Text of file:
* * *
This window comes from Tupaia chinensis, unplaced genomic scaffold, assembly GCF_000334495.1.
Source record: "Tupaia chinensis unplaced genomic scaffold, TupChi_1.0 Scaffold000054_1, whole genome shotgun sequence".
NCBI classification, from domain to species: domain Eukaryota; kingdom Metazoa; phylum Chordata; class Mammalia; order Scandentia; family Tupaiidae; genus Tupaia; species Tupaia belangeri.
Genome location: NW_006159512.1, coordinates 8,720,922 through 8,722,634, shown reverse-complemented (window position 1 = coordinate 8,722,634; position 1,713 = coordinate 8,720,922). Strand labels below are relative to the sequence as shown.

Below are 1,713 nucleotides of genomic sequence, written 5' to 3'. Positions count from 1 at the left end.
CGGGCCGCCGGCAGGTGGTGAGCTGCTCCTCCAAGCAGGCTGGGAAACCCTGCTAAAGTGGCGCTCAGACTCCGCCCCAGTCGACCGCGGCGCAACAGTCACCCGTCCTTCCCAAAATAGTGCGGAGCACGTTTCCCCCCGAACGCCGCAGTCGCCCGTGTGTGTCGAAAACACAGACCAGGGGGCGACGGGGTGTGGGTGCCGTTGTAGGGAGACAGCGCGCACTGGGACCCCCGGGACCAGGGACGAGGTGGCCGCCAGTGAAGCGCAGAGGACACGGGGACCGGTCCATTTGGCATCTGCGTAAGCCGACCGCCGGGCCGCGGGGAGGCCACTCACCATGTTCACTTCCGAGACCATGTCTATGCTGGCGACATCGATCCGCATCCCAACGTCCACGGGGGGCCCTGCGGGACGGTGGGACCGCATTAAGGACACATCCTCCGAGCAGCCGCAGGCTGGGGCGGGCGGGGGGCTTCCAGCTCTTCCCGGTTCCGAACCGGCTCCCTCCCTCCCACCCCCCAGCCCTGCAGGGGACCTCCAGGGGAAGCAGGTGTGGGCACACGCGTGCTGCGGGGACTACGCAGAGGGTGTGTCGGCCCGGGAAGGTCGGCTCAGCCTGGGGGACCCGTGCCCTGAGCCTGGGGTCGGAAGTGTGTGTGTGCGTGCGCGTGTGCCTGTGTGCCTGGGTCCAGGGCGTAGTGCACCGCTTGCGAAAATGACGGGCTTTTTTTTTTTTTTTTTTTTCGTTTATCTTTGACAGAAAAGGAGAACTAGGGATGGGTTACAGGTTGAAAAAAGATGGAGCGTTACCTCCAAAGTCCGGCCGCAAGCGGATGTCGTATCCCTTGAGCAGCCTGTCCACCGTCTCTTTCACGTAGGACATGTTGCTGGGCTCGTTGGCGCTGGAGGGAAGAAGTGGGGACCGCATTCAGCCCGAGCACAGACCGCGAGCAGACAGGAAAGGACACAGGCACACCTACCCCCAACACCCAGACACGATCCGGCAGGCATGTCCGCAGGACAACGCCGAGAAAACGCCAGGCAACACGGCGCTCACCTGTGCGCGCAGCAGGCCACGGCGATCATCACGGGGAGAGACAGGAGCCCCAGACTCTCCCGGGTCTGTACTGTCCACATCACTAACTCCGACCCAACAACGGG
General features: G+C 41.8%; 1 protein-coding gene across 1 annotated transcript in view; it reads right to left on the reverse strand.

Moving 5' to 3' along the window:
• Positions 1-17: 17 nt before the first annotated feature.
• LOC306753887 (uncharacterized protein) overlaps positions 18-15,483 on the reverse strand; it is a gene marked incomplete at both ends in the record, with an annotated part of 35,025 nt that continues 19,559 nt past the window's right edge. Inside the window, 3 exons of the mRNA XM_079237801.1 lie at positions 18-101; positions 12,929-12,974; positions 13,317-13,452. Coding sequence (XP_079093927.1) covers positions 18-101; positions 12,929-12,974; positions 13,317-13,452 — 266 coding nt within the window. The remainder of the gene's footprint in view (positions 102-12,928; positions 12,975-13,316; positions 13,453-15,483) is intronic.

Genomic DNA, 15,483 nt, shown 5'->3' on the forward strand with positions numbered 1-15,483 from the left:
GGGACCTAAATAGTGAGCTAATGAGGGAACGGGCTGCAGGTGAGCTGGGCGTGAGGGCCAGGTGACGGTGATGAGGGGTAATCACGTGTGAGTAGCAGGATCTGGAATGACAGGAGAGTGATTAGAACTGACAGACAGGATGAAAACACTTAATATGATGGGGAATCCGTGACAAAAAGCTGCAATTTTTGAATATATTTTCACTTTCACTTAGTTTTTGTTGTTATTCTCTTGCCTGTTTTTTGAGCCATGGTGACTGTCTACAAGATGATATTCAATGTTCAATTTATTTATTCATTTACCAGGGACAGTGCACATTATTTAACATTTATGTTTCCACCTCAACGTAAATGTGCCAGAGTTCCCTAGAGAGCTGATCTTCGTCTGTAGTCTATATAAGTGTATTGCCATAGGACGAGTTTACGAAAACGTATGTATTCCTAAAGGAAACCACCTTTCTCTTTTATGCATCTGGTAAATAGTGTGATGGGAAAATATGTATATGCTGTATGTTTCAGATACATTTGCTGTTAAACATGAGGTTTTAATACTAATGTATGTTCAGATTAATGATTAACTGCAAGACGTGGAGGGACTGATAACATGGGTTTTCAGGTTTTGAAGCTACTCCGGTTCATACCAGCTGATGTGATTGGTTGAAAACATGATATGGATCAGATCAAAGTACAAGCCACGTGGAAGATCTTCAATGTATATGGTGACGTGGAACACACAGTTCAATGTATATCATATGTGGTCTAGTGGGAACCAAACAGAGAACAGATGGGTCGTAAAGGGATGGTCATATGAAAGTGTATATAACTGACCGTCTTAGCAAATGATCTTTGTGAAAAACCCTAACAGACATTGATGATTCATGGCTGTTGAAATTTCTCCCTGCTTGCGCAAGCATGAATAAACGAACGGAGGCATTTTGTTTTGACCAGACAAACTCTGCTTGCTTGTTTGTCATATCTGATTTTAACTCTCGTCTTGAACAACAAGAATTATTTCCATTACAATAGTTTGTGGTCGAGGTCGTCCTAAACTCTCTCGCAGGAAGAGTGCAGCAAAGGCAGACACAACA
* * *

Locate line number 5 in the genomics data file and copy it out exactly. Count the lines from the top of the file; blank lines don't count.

Below are 1,713 nucleotides of genomic sequence, written 5' to 3'. Positions count from 1 at the left end.